A Hierarchical Participatory Methodology for Tactical Decision-making Based on a Decision-analytic Model for Balancing Timber Stock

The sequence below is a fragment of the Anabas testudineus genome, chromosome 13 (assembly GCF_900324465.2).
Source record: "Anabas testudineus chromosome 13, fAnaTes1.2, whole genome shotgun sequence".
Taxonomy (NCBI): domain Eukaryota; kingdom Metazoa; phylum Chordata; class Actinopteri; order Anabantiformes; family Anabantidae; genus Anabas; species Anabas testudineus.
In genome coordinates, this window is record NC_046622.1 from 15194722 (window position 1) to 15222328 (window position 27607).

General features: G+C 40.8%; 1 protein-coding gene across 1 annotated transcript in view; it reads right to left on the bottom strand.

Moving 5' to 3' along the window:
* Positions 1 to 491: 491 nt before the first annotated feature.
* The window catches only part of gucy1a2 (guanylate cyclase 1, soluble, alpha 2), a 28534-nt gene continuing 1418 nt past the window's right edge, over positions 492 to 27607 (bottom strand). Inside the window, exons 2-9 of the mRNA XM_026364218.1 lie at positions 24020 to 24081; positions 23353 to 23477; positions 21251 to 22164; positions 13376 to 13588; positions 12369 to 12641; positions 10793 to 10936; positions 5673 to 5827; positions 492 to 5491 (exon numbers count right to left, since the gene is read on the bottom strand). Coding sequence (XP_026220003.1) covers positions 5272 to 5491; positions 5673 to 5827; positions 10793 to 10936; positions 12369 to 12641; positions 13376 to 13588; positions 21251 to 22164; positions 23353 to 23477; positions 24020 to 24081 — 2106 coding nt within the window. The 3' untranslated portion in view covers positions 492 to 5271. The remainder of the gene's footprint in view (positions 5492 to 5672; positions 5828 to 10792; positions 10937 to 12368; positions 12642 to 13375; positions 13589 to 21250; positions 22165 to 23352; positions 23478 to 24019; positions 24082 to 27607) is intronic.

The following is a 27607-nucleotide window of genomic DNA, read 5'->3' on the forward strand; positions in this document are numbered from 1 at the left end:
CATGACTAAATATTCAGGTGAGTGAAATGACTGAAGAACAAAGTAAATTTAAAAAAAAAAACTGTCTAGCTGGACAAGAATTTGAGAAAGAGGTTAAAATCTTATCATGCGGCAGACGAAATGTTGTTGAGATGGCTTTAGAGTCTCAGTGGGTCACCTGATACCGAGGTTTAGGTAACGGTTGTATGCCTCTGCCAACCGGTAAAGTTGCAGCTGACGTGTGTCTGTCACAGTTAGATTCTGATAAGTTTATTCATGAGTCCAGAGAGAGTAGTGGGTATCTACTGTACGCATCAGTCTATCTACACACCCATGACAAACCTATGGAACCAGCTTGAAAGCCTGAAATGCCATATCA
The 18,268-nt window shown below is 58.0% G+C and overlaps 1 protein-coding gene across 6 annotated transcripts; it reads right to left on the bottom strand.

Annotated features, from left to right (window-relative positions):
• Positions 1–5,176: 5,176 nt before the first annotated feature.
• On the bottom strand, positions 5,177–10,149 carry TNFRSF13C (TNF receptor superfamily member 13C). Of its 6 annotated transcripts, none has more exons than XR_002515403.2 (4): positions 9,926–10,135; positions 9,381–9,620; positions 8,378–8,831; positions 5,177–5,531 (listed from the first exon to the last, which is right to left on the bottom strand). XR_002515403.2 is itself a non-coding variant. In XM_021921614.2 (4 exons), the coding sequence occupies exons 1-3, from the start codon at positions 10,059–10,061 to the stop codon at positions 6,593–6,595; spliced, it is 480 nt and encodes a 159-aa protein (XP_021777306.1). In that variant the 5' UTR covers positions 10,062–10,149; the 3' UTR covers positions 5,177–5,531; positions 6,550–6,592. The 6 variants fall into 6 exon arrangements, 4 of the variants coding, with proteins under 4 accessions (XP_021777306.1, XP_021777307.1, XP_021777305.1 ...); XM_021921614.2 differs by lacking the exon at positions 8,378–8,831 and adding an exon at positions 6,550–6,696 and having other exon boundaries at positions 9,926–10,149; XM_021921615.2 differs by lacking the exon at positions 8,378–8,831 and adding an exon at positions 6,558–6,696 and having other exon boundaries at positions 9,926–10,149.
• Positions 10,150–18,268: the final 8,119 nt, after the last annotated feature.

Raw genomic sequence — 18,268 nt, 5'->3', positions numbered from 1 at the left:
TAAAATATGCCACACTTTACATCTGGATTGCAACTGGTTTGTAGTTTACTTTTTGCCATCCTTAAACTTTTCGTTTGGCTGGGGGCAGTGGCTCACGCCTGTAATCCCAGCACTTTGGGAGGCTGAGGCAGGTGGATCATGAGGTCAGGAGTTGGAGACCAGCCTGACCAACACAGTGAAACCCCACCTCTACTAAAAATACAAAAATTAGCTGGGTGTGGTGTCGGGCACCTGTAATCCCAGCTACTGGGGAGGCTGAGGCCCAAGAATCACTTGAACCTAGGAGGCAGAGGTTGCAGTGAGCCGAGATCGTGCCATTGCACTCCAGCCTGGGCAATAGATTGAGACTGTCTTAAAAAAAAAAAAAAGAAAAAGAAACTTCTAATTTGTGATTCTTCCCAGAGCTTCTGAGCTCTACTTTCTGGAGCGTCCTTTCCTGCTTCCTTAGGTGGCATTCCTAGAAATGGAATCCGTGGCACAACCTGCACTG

A methodology is presented which solves local management problems by combining a timber procurement model with decision analysis and heuristic optimization. A hierarchical participatory method resolves the difficulties of the timber-flow model based on dynamics and system balance theories applying to the tactical management process of policy selection. The methodology was developed for team/group decision-making on the assumptions of bounded rationality, imperfect mill service information and lagged inventory adjustment. The experiments analyze the logistics of timber-flow changes. Although the most important objective of the tactical policy of an organization has been to satisfy the timber demand of the mills at minimum cost, the work group in this study was also able to decide utilizing the criteria of the mill service: (1) local managers responsible for transportation preferred a larger roadside inventory stock; and (2) a manager responsible for supervision of logistics preferred a higher level of aggregate inventory turnaround. In the first participatory stage of the method, the criteria for aspiration levels, which determined the group managers' goal as a combined aspiration point, were described. In the second stage, to avoid problems, participatory inventory models and a decision boundary were used in the management process. In this tradeoff analysis, heuristics provided equal hierarchical consideration and commensurate goals. Since the experiments showed that consideration of local managers' needs in predicting feasible buffer stocks may reduce possible conflicts in decision-making, the applied theories and the methodology of this study were useful in establishing balanced policies for tactical management situations.
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